DENVER — Petitions for a referendum to repeal Colorado’s National Popular Vote law are now in the hands of the Secretary of State. The campaign Protect Colorado’s Vote submitted multiple boxes filled with petition packets that organizers say contain at least 227,198 signatures. State employees will now have 30 days to process the petitions and verify that the signatures are all valid.
“Our voters of Colorado understand what the Electoral College protects us from and they find it’s very important,” said Monument Mayor Don Wilson, a co-chair of the repeal campaign.
The Democratic controlled state legislature passed Senate Bill 19-042 February 21 on a strict party line vote. Six house democrats voted against the measure. The legislation commits Colorado to an interstate compact in which all Electoral College votes are pledged to the presidential candidate who receives the most votes nationwide rather than statewide. Fourteen other states plus the District of Columbia have signed onto the compact.
“The issue, I think, has really taken off because people’s votes are very personal to them and I think they felt like the legislature shouldn’t have given their votes away, the governor shouldn’t have given their votes away to places like California and New York without asking the people,” said Mesa County Commissioner Rose Pugliese, also a co-chair for the campaign.
State elections employees will spend the next day stamping each petition packet to prove that they’ve received the signatures on time. Every page will then be digitally scanned so that computer software can help with the validation process.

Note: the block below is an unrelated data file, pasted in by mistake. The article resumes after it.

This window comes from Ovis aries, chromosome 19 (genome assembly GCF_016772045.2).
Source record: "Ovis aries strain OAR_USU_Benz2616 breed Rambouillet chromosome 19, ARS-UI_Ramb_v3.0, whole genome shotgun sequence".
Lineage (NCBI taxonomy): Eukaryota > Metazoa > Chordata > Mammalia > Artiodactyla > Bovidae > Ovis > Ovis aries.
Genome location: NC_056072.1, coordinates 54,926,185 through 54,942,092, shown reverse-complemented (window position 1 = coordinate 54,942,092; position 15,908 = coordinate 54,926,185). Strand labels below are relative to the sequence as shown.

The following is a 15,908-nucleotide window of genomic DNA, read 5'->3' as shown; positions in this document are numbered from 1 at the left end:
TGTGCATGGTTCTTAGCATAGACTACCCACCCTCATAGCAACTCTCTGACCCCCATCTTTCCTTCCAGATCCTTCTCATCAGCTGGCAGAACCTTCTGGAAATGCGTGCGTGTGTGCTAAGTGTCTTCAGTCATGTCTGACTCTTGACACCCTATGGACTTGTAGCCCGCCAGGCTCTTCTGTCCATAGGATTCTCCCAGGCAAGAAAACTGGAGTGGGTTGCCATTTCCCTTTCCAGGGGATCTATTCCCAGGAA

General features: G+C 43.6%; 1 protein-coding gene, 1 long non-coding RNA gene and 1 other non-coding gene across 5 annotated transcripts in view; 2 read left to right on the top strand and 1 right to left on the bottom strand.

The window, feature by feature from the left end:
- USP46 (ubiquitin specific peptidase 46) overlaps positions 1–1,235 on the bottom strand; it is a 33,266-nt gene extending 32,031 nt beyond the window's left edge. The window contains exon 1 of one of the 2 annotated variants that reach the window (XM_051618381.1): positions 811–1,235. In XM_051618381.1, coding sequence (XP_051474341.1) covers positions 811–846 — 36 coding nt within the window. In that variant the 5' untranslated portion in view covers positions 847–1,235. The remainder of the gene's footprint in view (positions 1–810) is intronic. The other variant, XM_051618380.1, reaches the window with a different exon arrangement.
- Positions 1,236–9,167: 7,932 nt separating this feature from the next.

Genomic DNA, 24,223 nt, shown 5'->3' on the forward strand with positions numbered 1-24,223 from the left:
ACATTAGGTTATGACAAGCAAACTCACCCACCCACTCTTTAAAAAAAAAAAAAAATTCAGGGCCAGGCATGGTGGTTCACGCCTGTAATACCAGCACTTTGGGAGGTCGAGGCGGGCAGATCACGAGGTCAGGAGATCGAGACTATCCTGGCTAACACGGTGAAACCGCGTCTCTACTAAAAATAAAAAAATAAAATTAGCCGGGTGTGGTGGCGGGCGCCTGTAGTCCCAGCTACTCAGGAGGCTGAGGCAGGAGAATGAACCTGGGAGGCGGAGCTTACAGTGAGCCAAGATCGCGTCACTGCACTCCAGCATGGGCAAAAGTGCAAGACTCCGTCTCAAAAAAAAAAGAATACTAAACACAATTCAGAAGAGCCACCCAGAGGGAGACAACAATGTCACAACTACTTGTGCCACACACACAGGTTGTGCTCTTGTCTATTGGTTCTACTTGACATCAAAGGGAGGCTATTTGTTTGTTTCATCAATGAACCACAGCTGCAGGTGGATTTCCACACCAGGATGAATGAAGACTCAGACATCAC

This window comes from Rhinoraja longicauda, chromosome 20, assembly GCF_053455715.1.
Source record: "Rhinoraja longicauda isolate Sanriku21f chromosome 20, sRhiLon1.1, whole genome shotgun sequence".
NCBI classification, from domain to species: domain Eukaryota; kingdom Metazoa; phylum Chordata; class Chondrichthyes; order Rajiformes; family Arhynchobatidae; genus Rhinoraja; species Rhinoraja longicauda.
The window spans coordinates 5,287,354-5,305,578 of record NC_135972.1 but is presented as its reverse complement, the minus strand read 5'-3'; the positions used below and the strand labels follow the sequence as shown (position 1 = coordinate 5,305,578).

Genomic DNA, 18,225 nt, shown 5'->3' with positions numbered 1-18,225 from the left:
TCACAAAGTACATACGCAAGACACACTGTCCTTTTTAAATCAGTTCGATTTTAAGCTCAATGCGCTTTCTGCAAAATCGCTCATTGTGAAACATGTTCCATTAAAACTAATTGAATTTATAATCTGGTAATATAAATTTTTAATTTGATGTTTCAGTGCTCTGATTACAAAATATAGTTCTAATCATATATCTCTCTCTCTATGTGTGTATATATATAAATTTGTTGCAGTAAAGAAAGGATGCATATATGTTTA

“We’ll pull five percent, a random sample, and verify whether they met the estimated threshold,” explained Hilary Rudy, Deputy Director of the Colorado State Elections Division.
The signature count from that sample will be multiplied by 20 to come up with an estimated signature count. If that number exceeds 137,095 signatures, or 110 percent of the threshold, then the question will automatically be deemed sufficient.
If it is below 112,169 signatures, or 90 percent of the threshold, then the question will automatically be deemed insufficient.
"If they get between 90 and 110 percent valid signatures, then will actually have to go through every single line,” Rudy said. “Luckily, we've got 30 days if we need to take that long to look at all of that."
The last time there was a citizens referendum to overturn a state law in Colorado happened in 1932 when voters rejected a new tax on Oleo margarine.